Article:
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Three V.A.S.E. (Voices Against Stigma Everywhere) speakers – Ian, Lynn, and Renee – contributed their insights on the subject of stigma and mental illness . They sat down with us to discuss how stigma has affected them and an edited version of the discussion follows below.

Did you find that important people in your life – family, friends, co-workers, etc. – acted differently towards you before and after you experienced mental health problems? If so, in what ways?

IAN: If you can’t hide your struggles, you lose the trust of others. When they picture you as having a mental health disability, they don’t trust you to be reliable. Mental illness was something I felt I wanted to hide, but when I couldn’t I felt suspicion, rejection and mistrust.

RENEE: I think there is a fear – not a fear of you so much as a fear of setting you off. My mom would say she felt she was always walking on eggshells around me. It created tension and it wasn’t until my mom experienced mental illness herself that a greater understanding developed.

LYNN: My experience hasn’t been one of stigma from others. The people close to me I felt compassion from. But I would stigmatize myself – I felt that my depression was a deficiency to be embarrassed of. I saw it as a personal weakness, not an illness.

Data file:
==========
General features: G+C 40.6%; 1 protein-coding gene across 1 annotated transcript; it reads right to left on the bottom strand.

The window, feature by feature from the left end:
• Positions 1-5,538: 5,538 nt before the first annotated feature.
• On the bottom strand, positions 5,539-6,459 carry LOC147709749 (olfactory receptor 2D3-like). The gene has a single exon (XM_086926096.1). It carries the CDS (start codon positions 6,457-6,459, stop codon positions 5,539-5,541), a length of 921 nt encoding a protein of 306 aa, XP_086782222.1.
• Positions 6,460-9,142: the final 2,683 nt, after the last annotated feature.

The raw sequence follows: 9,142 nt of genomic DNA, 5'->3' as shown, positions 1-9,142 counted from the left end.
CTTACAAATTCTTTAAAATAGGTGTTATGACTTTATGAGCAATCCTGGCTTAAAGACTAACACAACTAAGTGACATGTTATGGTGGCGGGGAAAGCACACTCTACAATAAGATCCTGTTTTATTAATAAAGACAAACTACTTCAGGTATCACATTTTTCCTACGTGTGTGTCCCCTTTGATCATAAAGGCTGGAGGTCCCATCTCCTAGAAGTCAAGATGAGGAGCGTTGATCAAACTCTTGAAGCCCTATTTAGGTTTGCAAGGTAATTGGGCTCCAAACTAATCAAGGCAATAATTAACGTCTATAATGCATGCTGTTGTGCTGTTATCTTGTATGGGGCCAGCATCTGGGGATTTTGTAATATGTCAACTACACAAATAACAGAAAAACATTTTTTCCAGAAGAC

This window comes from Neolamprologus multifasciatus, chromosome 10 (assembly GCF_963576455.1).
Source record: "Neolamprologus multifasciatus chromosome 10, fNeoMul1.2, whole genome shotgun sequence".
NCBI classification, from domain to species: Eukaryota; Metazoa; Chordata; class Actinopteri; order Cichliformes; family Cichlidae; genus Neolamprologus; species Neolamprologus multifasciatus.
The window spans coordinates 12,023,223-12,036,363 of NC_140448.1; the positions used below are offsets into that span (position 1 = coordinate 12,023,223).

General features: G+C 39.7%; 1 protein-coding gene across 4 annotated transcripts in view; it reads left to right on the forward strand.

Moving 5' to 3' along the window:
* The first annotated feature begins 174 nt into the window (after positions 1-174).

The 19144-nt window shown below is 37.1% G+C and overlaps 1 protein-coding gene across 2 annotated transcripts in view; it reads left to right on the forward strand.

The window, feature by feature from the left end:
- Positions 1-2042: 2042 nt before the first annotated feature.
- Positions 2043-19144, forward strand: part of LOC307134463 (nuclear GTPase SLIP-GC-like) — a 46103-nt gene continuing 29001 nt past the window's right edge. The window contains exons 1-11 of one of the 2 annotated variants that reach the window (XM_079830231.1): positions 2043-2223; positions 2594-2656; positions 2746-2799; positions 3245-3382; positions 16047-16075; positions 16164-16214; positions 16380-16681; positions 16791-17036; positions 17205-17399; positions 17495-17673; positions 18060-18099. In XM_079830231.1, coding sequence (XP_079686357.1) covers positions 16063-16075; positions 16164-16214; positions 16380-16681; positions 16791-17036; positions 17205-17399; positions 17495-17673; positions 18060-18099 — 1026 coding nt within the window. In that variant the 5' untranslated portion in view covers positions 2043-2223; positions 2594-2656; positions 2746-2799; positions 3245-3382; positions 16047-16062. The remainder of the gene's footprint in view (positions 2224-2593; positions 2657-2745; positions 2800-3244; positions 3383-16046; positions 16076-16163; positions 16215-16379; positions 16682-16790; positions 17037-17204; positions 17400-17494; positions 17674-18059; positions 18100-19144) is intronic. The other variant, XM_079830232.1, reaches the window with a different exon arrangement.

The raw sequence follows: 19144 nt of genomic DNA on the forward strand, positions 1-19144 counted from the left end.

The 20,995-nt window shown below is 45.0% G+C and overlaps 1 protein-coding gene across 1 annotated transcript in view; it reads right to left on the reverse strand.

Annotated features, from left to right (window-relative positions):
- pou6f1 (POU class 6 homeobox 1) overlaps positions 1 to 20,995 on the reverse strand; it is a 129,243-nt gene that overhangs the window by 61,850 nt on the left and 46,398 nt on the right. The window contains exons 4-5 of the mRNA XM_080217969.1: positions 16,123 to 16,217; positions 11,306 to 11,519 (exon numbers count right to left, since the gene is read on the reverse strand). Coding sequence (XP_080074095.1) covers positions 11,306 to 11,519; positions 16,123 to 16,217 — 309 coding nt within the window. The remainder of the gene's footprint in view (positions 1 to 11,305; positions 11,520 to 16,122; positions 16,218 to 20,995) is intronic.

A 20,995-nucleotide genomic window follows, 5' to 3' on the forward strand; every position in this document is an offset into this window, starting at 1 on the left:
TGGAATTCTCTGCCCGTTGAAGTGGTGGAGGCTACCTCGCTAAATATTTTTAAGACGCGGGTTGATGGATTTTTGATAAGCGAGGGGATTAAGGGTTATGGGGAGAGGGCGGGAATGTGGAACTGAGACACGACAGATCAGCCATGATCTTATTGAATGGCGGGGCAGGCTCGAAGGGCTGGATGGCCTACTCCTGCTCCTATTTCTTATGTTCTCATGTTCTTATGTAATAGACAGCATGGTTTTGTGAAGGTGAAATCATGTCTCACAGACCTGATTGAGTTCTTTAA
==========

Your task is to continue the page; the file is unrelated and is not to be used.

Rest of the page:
Do you think some healthcare providers hold stigmatizing attitudes towards people with lived experience?

IAN (laughs): Go spend a night or a week in a ward – you are depersonalized. You need your meds at such-and-such a time; otherwise you are put in your cubicle. I experienced a lack of empathy, a lack of support.

RENEE: It depends. I’ve had really positive experiences with nurses. I’ve had bad experiences too – I had one nurse ask me, upon hospitalization, “Do you like being in the hospital?” I think, “If I had a diabetic episode, would this matter? Or would you just provide the care the person needed?” I can’t tell you how many times I’ve had someone say to me, “You are bipolar.” And I respond, “No, I’m Renee.”

What about self-stigma? Do you see yourself through the lens of your diagnosis?

LYNN: A diagnosis is a double-edged sword – it can give you insight into what you’ve gone through and what you can do to get better. It’s like another V.A.S.E. speaker says, “I realized I wasn’t wicked or weak; I was ill.” At times, though, people use it to define who you are. What a different world it would be if you didn’t have to worry about it being held against you … if treatment for mental illness were like physiotherapy, for example.

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